By Darius Rejali, professor and Chair of political science at Reed College
Imagine if you were arrested in a foreign country and for nine days the police beat you with a shredded electric cable. Now imagine, three days after the beatings stop, the police take you to meet your country’s embassy counsel. The police threaten you with more torture if you speak of the beatings.
Fearful of their threats, you hope the scars of torture will reveal the injustice. But your counsel sees no marks and you are led back to your cell where the torture continues.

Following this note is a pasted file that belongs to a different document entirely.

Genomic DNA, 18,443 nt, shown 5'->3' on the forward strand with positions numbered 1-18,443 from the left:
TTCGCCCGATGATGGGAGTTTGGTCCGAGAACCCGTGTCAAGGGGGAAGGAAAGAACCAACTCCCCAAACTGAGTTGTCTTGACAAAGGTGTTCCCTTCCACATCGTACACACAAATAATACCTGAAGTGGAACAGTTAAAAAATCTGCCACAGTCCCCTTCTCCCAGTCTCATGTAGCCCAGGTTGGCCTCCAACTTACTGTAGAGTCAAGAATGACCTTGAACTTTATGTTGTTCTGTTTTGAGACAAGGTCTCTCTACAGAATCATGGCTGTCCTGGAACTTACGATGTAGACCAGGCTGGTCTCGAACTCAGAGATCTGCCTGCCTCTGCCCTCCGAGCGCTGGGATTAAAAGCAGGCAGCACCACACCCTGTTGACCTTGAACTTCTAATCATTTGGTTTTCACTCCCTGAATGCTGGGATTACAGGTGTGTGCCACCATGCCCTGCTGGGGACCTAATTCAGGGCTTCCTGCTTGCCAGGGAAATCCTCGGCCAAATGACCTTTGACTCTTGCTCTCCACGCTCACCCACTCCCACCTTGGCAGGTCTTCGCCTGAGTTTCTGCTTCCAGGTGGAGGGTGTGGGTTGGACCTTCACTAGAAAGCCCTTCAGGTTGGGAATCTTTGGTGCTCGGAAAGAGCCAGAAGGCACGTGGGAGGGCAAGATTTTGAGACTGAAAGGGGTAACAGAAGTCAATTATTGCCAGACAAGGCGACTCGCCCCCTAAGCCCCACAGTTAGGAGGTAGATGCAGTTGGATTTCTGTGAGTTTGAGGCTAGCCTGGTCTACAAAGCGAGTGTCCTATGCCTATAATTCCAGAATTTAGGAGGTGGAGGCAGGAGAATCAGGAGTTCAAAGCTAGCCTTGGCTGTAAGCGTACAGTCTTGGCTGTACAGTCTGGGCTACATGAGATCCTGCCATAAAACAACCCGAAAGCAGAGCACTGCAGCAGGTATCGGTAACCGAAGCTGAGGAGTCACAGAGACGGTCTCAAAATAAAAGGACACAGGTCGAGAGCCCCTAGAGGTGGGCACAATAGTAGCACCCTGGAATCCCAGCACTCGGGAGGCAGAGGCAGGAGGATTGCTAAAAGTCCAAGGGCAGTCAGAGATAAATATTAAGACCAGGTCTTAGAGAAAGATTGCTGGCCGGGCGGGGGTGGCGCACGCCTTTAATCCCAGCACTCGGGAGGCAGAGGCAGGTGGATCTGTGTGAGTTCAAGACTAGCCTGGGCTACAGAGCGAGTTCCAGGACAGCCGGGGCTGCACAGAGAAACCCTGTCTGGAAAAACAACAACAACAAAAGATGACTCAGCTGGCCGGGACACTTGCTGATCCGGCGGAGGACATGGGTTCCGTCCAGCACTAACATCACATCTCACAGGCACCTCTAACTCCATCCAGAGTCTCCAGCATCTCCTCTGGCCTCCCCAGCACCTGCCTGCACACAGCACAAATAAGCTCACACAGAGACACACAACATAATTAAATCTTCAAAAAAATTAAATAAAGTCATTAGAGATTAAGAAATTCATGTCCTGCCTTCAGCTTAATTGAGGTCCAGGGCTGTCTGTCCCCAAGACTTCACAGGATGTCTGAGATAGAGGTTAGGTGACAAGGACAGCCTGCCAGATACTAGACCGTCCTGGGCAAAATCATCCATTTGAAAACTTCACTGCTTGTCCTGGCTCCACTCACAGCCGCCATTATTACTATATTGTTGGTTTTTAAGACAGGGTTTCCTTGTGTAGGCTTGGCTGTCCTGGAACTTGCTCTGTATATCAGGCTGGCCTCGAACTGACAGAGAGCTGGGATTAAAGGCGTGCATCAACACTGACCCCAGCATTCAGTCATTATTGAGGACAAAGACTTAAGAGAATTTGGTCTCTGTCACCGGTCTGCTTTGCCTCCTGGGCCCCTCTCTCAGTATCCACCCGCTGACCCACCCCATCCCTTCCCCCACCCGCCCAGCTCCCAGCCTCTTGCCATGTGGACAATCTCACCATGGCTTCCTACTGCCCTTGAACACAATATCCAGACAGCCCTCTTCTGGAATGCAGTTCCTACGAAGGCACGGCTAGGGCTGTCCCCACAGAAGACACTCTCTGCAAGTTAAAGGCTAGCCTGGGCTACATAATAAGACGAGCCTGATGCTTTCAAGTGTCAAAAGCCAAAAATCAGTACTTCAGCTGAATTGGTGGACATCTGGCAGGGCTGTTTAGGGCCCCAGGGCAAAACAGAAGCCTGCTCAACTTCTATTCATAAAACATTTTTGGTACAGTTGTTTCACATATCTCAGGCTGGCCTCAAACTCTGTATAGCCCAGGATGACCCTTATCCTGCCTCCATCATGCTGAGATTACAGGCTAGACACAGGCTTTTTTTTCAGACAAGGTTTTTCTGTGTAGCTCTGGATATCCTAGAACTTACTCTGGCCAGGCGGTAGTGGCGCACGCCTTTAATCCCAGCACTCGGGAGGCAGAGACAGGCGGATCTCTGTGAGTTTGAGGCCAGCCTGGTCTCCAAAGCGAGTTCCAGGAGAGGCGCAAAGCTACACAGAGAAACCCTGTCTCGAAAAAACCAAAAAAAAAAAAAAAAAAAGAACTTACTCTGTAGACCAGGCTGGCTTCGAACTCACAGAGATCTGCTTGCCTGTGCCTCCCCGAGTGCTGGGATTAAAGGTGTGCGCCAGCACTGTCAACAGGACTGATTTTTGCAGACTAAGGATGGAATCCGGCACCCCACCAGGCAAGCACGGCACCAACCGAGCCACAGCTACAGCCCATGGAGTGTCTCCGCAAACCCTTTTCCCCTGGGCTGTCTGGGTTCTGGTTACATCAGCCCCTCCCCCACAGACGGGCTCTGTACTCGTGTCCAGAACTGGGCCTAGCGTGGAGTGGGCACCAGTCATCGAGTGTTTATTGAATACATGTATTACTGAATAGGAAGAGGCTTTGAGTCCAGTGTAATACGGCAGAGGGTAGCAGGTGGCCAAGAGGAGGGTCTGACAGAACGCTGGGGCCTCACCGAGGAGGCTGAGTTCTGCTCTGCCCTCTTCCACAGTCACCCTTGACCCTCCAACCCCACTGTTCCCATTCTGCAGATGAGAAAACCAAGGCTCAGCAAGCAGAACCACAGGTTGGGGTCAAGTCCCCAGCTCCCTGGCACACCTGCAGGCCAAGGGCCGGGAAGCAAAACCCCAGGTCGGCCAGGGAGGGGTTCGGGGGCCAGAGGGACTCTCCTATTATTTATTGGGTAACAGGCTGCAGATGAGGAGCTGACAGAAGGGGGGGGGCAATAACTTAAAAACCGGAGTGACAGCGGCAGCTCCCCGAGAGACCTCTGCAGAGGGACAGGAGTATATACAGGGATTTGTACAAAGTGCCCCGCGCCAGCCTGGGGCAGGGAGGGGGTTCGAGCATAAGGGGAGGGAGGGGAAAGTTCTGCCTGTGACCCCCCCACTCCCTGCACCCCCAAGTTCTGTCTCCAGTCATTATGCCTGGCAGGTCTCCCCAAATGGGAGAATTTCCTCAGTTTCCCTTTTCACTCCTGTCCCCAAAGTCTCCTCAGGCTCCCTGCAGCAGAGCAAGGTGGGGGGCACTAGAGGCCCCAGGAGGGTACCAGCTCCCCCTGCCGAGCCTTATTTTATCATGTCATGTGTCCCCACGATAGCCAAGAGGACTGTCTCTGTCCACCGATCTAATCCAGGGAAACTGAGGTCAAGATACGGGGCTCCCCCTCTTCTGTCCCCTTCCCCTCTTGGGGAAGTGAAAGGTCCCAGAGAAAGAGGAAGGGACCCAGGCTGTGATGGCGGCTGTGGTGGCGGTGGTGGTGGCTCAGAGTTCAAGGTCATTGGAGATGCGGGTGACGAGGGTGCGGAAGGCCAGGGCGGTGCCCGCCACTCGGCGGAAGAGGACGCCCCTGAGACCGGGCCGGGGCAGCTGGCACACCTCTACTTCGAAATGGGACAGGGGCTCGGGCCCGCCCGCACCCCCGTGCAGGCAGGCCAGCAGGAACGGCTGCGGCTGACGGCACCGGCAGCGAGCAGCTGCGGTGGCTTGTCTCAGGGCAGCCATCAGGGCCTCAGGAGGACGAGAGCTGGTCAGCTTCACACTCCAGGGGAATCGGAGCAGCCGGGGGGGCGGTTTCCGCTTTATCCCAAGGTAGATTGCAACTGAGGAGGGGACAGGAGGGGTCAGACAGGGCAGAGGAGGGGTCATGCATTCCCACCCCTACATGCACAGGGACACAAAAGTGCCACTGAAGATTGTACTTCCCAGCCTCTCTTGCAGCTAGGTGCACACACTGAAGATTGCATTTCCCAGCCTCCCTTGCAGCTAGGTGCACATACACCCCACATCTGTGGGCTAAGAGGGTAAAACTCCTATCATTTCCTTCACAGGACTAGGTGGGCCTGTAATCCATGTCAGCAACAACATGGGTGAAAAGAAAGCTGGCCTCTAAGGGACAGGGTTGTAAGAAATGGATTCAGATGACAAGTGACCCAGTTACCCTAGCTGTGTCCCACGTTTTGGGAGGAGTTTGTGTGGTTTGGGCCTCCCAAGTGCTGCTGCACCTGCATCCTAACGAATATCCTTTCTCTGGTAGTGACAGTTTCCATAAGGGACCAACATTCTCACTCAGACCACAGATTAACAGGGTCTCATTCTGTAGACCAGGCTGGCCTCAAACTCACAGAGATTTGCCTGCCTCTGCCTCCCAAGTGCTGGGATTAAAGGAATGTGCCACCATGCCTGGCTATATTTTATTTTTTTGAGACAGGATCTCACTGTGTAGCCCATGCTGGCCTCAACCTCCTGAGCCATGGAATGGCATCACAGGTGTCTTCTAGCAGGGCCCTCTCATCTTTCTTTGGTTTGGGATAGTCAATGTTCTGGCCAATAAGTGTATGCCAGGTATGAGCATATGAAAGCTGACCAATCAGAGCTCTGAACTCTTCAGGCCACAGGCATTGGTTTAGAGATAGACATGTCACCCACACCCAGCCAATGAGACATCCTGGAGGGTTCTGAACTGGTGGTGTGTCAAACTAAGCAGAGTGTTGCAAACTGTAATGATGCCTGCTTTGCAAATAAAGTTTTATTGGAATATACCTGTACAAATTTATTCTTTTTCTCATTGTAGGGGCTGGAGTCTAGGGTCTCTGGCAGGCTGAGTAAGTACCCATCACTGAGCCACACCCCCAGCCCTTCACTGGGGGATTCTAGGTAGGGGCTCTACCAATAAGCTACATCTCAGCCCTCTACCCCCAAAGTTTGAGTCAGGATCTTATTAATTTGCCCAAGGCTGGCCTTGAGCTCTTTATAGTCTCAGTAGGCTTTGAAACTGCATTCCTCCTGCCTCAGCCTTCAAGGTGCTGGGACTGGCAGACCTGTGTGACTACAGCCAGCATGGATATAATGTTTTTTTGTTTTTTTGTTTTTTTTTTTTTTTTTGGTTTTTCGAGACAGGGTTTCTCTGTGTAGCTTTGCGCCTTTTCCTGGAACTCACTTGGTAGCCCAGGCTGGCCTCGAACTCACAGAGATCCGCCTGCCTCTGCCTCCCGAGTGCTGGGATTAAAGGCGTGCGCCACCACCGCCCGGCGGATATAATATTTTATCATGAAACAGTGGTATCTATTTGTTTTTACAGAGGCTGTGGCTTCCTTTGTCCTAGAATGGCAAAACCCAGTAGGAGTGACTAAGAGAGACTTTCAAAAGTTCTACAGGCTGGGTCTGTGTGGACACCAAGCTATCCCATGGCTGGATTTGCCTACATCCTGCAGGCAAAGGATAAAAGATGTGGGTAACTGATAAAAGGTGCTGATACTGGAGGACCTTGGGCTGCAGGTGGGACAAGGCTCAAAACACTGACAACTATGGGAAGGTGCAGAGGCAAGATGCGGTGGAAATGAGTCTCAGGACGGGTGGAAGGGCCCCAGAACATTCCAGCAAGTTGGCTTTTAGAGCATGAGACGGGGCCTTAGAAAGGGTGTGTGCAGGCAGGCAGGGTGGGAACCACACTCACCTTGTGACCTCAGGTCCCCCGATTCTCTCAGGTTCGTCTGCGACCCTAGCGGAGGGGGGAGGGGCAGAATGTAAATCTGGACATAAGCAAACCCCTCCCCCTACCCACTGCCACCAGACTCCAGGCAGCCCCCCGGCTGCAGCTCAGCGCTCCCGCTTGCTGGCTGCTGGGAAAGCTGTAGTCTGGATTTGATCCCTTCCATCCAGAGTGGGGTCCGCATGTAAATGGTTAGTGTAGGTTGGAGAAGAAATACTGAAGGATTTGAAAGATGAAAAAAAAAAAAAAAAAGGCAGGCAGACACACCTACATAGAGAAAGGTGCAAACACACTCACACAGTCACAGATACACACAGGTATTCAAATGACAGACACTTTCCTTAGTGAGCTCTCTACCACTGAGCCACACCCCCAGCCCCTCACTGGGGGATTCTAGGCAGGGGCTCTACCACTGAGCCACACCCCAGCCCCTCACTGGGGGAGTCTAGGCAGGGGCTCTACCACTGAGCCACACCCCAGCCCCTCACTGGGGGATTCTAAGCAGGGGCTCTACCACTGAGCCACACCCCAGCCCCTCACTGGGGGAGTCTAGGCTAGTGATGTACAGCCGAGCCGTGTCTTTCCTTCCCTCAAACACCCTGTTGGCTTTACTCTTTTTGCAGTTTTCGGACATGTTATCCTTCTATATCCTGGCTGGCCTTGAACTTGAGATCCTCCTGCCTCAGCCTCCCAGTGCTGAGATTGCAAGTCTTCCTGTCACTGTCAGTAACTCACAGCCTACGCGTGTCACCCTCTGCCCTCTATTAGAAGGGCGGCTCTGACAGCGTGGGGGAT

This is what happened to Canadian Maher Arar. His story should be a warning to anyone who thinks that the evidence of torture is always obvious. As watchdog groups discover the signs of torture, the torturers evolve their techniques. As we go into the twenty first century, torture is changing and concerned citizens need to keep pace.